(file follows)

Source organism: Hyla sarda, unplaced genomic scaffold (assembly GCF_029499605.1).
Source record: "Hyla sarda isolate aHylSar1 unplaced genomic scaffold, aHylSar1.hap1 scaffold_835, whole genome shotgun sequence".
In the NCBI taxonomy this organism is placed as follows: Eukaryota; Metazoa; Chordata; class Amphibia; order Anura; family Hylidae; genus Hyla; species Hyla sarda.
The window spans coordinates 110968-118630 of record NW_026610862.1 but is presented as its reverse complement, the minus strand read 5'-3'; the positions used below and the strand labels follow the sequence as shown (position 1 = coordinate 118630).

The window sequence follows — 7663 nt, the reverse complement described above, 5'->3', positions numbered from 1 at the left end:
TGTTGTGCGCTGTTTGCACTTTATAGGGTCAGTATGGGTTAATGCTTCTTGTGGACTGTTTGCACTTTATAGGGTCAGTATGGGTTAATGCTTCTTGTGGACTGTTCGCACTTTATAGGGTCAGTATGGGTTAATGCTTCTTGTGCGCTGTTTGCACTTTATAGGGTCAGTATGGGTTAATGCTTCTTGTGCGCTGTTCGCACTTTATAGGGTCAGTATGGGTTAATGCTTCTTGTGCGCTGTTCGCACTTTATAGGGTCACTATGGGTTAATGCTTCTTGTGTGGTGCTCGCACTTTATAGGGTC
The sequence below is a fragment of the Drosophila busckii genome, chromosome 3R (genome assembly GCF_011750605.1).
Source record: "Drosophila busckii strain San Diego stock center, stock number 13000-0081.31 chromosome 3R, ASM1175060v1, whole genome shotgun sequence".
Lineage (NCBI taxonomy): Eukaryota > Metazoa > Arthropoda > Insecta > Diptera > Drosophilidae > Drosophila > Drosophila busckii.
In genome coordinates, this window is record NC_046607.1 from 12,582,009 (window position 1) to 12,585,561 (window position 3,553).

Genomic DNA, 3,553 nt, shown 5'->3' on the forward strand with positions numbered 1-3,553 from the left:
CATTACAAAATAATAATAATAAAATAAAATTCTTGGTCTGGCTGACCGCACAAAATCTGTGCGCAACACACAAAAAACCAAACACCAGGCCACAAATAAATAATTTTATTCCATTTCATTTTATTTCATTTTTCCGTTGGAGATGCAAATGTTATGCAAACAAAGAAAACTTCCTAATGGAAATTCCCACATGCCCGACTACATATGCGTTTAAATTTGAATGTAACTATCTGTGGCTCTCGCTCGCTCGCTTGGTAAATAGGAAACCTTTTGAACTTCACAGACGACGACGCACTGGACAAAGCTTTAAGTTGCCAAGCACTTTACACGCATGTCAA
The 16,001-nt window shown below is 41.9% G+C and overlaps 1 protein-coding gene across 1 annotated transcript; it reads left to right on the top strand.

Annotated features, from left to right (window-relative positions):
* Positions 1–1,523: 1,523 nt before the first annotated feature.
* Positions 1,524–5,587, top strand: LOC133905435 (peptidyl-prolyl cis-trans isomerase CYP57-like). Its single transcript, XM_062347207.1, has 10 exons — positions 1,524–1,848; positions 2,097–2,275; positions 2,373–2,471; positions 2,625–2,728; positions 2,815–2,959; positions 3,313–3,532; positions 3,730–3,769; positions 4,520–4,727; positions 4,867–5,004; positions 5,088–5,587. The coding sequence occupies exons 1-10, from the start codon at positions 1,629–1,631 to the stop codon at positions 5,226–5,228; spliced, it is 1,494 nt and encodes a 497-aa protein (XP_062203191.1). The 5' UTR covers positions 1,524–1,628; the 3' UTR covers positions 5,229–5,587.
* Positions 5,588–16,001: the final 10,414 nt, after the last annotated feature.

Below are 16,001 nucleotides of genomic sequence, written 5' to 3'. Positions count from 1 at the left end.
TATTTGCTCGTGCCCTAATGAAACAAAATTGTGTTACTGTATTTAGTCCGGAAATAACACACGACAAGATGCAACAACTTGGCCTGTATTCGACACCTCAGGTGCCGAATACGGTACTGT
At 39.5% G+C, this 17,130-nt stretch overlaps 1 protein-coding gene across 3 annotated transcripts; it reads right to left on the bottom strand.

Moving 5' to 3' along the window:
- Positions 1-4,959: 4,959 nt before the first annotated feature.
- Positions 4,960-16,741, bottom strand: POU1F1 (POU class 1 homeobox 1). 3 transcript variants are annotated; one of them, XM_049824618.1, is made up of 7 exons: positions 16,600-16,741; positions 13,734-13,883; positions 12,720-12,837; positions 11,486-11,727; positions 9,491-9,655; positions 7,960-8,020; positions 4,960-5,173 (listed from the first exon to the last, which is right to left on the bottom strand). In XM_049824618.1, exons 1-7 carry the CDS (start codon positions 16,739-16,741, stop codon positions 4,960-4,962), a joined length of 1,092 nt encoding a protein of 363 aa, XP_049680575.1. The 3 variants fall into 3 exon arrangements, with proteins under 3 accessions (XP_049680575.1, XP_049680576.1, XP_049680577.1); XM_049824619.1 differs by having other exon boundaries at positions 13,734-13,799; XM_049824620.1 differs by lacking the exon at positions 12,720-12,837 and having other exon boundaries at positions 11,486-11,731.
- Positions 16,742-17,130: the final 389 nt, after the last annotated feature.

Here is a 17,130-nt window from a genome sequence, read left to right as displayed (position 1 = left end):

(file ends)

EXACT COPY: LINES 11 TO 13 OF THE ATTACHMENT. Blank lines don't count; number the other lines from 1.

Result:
Genomic DNA, 3,553 nt, shown 5'->3' on the forward strand with positions numbered 1-3,553 from the left:
CATTACAAAATAATAATAATAAAATAAAATTCTTGGTCTGGCTGACCGCACAAAATCTGTGCGCAACACACAAAAAACCAAACACCAGGCCACAAATAAATAATTTTATTCCATTTCATTTTATTTCATTTTTCCGTTGGAGATGCAAATGTTATGCAAACAAAGAAAACTTCCTAATGGAAATTCCCACATGCCCGACTACATATGCGTTTAAATTTGAATGTAACTATCTGTGGCTCTCGCTCGCTCGCTTGGTAAATAGGAAACCTTTTGAACTTCACAGACGACGACGCACTGGACAAAGCTTTAAGTTGCCAAGCACTTTACACGCATGTCAA
The 16,001-nt window shown below is 41.9% G+C and overlaps 1 protein-coding gene across 1 annotated transcript; it reads left to right on the top strand.